Introduction: The development of a translatable brain death animal model has significant potential to advance not only transplant research, but also the understanding of the pathophysiologic changes that occur in brain death and severe traumatic brain injury. The aim of this paper is to describe a rhesus macaque model of brain death designed to simulate the average time and medical management described in the human literature. Methods: Following approval by the Institutional Animal Care and Use Committee, a brain death model was developed. Non-human primates were monitored and maintained for 20 hours after brain death induction. Vasoactive agents and fluid boluses were administered to maintain hemodynamic stability. Endocrine derangements, particularly diabetes insipidus, were aggressively managed. Results: A total of 9 rhesus macaque animals were included in the study. The expected hemodynamic instability of brain death in a rostral to caudal fashion was documented in terms of blood pressure and heart rate changes. During the maintenance phase of brain death, the animal’s temperature and hemodynamics were maintained with goals of mean arterial pressure greater than 60mmHg and heart rate within 20 beats per minute of baseline. Resuscitation protocols are described so that future investigators may reproduce this model. Conclusion: We have developed a reproducible large animal primate model of brain death which simulates clinical scenarios and treatment. Our model offers the opportunity for researchers to have translational model to test the efficacy of therapeutic strategies prior to human clinical trials.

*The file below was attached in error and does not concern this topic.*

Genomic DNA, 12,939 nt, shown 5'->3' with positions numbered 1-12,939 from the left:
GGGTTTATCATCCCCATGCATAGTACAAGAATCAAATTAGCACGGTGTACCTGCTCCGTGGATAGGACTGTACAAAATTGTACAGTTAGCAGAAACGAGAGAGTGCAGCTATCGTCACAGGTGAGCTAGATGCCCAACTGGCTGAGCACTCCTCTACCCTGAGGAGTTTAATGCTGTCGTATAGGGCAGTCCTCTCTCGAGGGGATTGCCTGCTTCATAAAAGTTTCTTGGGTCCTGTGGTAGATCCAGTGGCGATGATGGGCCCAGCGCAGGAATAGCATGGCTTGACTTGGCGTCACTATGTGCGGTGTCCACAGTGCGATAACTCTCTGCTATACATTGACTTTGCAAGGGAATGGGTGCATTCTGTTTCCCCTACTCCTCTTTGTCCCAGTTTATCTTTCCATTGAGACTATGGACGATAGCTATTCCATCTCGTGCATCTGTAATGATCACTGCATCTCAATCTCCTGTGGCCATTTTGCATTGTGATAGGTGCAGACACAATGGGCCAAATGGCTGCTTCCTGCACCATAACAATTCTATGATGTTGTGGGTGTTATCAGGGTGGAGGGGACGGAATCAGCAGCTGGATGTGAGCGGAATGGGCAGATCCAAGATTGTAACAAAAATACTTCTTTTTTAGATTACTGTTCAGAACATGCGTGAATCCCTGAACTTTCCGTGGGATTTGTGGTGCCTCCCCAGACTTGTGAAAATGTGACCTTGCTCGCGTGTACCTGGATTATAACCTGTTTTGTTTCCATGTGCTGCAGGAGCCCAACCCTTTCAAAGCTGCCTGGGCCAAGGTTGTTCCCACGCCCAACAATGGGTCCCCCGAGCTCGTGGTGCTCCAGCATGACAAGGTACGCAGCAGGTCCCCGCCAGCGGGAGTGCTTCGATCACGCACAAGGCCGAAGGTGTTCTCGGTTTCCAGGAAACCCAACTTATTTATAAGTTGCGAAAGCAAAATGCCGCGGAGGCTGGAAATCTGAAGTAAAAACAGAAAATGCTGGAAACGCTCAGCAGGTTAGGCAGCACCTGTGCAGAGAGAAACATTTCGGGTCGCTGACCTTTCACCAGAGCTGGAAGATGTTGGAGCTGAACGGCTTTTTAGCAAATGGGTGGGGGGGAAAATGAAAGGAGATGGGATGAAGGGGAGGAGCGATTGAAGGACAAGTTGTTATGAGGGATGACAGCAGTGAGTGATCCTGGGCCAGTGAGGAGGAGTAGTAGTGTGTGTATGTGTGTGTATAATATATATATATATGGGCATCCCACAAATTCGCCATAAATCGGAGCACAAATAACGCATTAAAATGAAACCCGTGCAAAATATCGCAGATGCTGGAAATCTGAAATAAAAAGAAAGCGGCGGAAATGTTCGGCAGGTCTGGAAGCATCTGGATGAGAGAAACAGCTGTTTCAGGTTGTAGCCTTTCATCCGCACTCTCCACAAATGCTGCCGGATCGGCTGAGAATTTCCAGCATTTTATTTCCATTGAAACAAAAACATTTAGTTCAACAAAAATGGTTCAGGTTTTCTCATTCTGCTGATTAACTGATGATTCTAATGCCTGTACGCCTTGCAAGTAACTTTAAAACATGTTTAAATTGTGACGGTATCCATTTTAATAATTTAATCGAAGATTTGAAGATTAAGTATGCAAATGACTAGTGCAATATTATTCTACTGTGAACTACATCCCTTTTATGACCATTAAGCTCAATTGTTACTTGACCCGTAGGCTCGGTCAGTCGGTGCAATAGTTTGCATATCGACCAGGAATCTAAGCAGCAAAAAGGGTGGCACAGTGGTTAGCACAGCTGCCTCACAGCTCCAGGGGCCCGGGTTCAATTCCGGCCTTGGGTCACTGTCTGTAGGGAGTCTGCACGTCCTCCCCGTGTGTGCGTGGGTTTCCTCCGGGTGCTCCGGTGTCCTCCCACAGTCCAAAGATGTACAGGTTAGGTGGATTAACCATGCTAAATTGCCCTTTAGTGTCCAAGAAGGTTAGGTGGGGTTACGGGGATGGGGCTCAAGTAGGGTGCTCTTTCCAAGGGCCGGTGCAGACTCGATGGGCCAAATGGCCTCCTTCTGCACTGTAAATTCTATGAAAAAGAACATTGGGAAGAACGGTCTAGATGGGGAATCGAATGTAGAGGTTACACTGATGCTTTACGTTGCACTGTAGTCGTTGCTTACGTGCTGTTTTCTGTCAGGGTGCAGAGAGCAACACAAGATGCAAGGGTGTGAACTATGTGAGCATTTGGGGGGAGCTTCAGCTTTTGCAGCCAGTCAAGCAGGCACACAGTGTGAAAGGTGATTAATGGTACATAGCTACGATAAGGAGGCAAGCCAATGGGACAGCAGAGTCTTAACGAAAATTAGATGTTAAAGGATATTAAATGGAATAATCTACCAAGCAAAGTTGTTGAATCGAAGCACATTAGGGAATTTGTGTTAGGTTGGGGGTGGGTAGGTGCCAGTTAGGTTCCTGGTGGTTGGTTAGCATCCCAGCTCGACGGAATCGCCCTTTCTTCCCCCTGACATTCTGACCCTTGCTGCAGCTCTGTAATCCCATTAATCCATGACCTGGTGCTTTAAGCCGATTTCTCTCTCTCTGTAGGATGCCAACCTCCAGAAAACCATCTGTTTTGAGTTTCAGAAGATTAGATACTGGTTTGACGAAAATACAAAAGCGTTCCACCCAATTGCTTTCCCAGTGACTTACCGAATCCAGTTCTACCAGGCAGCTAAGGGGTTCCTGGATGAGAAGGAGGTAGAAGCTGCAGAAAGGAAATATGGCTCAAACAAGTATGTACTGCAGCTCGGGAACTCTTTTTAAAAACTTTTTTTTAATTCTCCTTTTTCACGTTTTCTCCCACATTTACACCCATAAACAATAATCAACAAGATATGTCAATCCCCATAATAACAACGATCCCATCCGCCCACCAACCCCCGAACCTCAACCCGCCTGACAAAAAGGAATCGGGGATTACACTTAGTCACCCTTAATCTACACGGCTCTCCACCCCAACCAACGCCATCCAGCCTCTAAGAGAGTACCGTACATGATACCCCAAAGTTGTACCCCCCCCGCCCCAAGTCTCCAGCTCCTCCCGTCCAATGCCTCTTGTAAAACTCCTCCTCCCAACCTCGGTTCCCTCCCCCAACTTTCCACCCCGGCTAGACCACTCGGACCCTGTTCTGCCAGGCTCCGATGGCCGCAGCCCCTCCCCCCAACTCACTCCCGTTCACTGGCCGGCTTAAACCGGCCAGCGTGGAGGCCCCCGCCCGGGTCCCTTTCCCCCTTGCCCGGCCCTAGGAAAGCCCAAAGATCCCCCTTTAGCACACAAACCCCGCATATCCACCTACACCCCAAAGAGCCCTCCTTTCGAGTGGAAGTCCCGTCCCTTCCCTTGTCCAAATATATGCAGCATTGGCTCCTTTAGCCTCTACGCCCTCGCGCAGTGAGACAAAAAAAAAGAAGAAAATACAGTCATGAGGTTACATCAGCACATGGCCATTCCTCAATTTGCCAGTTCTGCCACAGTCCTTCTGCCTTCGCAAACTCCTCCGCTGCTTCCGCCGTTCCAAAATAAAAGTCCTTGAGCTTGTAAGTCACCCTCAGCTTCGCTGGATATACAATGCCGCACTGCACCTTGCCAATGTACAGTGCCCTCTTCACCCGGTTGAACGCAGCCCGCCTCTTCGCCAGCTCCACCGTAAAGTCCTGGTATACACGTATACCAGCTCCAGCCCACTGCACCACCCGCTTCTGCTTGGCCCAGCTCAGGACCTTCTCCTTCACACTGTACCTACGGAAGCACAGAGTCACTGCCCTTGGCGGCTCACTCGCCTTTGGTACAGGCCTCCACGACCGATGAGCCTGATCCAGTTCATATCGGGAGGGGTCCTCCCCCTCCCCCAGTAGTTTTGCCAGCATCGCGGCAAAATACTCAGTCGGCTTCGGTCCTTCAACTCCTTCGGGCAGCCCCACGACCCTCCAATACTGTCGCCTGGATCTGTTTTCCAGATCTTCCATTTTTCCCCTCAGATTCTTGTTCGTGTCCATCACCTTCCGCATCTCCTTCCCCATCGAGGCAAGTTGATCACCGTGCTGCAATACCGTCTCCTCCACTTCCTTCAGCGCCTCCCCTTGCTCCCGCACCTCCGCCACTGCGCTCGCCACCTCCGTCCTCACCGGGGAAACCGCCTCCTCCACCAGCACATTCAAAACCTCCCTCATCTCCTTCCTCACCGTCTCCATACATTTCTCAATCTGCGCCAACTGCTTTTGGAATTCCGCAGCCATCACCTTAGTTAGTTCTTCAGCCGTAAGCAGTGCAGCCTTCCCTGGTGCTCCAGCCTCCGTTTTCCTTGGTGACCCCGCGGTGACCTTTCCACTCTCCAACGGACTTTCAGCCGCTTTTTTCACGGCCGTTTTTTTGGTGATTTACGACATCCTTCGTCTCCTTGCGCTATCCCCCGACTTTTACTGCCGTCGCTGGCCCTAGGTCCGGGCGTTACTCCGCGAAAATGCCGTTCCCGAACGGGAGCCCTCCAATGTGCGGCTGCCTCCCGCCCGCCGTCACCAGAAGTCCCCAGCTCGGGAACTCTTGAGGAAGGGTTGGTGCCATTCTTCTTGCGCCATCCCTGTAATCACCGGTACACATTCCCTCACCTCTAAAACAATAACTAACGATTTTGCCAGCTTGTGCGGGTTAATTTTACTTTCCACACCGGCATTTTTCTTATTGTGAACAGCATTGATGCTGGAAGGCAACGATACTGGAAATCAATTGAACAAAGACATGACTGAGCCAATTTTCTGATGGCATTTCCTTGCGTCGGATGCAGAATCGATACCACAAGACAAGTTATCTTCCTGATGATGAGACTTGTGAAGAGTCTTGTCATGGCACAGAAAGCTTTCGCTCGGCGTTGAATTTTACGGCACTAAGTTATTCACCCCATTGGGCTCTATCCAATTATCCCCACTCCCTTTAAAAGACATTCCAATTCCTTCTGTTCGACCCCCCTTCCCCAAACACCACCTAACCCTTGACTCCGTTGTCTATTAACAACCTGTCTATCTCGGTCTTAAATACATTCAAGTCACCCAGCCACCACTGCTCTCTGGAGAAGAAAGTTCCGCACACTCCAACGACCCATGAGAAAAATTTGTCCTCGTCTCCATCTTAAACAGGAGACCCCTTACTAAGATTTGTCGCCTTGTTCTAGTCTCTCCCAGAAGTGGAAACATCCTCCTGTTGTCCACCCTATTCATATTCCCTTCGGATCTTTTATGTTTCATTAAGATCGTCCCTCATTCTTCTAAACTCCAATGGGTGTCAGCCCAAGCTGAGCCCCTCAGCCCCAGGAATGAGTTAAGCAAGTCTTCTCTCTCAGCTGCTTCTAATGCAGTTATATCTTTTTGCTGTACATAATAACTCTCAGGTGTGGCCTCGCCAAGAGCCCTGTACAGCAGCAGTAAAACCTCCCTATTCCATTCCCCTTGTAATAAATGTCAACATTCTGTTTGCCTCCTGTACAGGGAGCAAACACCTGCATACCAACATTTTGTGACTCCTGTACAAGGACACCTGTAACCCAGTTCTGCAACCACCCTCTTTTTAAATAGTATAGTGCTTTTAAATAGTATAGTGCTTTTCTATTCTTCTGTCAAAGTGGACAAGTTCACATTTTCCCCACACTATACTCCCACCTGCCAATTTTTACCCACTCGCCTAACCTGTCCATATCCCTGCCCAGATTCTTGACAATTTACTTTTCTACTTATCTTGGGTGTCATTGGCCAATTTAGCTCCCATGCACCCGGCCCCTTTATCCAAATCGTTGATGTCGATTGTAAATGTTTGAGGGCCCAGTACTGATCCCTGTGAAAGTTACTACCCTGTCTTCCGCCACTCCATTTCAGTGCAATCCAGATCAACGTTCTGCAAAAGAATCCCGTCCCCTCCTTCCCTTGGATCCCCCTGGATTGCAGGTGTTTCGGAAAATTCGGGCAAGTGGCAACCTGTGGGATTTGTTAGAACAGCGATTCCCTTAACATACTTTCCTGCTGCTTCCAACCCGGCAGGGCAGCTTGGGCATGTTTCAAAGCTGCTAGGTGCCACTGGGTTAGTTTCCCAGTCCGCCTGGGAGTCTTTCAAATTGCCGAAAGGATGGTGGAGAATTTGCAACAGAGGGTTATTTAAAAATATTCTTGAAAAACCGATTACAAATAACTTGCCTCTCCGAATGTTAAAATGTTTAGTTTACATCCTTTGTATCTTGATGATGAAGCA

ASJC Scopus subject areas